I’ve seen far too many examples of well-meaning parents—often from Christian homes—who dominate their children verbally and physically. There is some strange confusion in the minds of many parents about what makes a child “good” or well behaved. They seem to prefer the child who is submissive, palatable, and easy to lead—sort of like a puppy.
I, too, want my children to be well behaved, but I’m not so sure I want them to be easily controlled by others. My children will soon be moving into adolescence, and I want them to be ready. I want them to be ready for that turbulent world where they will be buffeted by the changing winds of peer-group pressure. I want them to be able to stand, to be responsible and mature, and to think for themselves. But if all I have done while they are young is to control and dominate them, they will be at a serious disadvantage. I prefer the concepts of Reality Discipline, which give my children many oppportunities to make decisions, and there is no better place to learn how to make decisions than at home. I believe home should be a place where children can learn to fail and then pick themselves up and go forward.
Kevin Leman, Making Children Mind without Losing Yours, (USA: Fleming H. Revell, 1984), 24.
That seemed to make sense, so as I took the kids across the street to ride their bikes in the parking lot, I tried it out. “Hmm… Katie is getting awfully close to that Cadillac. But I guess I’ll let her make her own decision. Wait a minute! I don’t trust her to make that decision! Katie! Get away from that car!” Very quickly I learned that control is necessary especially at age six.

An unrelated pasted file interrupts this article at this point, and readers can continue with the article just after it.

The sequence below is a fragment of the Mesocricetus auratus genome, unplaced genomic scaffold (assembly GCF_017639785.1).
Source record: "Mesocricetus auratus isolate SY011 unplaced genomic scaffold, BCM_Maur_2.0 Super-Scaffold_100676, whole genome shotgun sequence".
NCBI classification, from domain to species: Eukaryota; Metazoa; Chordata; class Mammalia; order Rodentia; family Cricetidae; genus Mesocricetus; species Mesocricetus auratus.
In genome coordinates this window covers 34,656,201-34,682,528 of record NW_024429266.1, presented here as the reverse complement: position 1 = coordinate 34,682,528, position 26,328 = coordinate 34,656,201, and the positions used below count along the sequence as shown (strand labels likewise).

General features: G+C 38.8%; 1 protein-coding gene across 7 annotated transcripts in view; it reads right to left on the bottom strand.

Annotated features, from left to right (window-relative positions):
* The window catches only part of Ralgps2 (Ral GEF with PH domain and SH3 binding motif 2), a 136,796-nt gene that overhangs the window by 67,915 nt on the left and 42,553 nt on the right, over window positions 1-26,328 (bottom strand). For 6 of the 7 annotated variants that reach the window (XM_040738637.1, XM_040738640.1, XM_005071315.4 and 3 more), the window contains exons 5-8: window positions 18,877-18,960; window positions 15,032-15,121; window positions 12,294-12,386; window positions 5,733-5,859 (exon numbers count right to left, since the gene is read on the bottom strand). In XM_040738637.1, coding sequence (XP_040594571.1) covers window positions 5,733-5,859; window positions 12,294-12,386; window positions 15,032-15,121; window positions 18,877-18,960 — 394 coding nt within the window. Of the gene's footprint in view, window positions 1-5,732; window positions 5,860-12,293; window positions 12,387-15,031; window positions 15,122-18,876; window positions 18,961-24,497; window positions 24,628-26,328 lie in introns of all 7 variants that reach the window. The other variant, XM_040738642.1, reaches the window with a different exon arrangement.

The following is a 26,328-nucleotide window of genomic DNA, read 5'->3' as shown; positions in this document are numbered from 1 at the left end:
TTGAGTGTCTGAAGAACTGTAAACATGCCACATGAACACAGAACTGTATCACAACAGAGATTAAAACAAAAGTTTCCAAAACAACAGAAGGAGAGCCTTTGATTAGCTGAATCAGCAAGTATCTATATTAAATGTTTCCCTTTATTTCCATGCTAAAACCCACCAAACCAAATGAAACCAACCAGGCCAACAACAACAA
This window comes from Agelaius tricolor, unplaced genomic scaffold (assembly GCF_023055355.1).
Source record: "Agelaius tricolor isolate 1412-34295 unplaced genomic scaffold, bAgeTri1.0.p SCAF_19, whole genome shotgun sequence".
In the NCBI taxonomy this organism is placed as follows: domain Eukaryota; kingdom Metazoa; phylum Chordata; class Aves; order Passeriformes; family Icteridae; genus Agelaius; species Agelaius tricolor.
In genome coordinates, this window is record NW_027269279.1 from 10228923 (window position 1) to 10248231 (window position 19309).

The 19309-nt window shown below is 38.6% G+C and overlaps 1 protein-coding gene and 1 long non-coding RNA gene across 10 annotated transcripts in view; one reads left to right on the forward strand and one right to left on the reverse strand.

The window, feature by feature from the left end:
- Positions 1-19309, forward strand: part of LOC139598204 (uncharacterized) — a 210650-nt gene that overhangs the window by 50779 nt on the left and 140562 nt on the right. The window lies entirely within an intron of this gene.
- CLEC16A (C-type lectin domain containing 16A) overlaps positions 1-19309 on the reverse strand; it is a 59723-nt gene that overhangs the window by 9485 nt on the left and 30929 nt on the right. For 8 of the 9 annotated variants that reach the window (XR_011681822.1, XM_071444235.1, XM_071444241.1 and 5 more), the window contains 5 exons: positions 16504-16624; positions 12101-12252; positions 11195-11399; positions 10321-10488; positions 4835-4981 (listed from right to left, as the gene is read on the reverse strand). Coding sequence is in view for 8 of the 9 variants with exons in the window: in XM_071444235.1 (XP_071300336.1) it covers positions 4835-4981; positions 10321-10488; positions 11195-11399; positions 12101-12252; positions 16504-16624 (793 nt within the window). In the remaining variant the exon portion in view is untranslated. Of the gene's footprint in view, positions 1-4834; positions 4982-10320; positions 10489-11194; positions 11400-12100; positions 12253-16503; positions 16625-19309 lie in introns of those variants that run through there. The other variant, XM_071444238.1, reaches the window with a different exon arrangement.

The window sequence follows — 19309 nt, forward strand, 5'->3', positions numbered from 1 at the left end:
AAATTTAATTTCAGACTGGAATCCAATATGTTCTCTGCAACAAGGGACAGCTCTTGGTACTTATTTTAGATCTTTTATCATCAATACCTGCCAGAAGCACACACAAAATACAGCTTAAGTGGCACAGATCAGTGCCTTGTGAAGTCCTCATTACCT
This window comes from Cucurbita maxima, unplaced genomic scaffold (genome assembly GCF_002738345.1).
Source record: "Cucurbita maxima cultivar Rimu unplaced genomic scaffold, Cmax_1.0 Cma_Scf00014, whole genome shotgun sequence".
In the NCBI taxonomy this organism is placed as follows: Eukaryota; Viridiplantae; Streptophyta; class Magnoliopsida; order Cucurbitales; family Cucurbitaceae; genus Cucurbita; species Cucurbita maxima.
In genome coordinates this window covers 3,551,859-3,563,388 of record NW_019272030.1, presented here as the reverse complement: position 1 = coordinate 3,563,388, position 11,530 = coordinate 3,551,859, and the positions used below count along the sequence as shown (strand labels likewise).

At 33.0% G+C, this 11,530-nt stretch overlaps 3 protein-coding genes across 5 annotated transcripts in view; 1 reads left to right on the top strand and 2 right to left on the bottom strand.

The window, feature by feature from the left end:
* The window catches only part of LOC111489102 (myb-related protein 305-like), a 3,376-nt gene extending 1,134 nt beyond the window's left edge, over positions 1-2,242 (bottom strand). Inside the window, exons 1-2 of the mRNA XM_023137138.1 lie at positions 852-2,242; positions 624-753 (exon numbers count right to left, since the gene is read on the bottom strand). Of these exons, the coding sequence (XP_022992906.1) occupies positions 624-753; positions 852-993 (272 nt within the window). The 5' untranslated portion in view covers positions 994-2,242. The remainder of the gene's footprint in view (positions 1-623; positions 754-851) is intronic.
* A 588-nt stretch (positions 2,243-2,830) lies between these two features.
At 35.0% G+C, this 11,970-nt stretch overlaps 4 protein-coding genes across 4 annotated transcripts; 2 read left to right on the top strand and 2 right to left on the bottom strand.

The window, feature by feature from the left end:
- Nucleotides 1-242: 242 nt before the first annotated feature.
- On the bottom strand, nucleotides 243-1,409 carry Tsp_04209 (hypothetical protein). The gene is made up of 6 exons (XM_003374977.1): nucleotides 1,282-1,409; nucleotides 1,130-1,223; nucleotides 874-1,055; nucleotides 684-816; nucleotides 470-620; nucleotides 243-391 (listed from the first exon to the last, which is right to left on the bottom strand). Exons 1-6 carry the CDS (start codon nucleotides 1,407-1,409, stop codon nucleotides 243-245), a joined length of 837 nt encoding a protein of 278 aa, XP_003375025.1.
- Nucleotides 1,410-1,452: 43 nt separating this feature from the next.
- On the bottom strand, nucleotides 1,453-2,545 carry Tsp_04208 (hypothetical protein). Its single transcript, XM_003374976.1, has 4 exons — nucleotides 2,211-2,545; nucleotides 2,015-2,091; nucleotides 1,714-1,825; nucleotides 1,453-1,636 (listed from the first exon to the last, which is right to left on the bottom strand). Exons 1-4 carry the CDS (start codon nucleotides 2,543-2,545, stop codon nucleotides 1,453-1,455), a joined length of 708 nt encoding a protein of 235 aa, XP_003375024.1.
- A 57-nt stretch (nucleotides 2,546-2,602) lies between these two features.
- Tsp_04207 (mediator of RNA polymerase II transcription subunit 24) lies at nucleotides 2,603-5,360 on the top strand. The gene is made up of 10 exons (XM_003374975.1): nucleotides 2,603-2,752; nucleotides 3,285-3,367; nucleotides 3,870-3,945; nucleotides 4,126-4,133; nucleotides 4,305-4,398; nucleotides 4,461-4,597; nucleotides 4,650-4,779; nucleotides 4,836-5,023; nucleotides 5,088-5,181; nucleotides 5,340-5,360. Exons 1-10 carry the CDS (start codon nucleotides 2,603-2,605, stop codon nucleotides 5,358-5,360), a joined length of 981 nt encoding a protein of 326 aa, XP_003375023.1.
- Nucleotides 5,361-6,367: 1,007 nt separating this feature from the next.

Perhaps “decision making” can be implemented later, but right now there will be situations where the children need to be controlled … and right away! Letting her make that decision might have cost me a thousand dollars for a new paint job. That was not quite an appropriate time to let her make a decision which would hurt the family when it was in my power to stop it from happening. However, I did take the time to explain to her why she was stopped.
My conclusion is that control and this type of nurturing are both necessary. While I am training the children to make good decisions, at this age they need to learn to obey (Eph. 6:1). That will involve learning to submit to our authority (and to others we tell them to obey). With a good amount of instruction (Eph. 6:4), discipline, testing, and prayer, we trust the Lord will bless our efforts and help them to grow into children who know what is right and choose for themselves to do it (Josh. 24:15).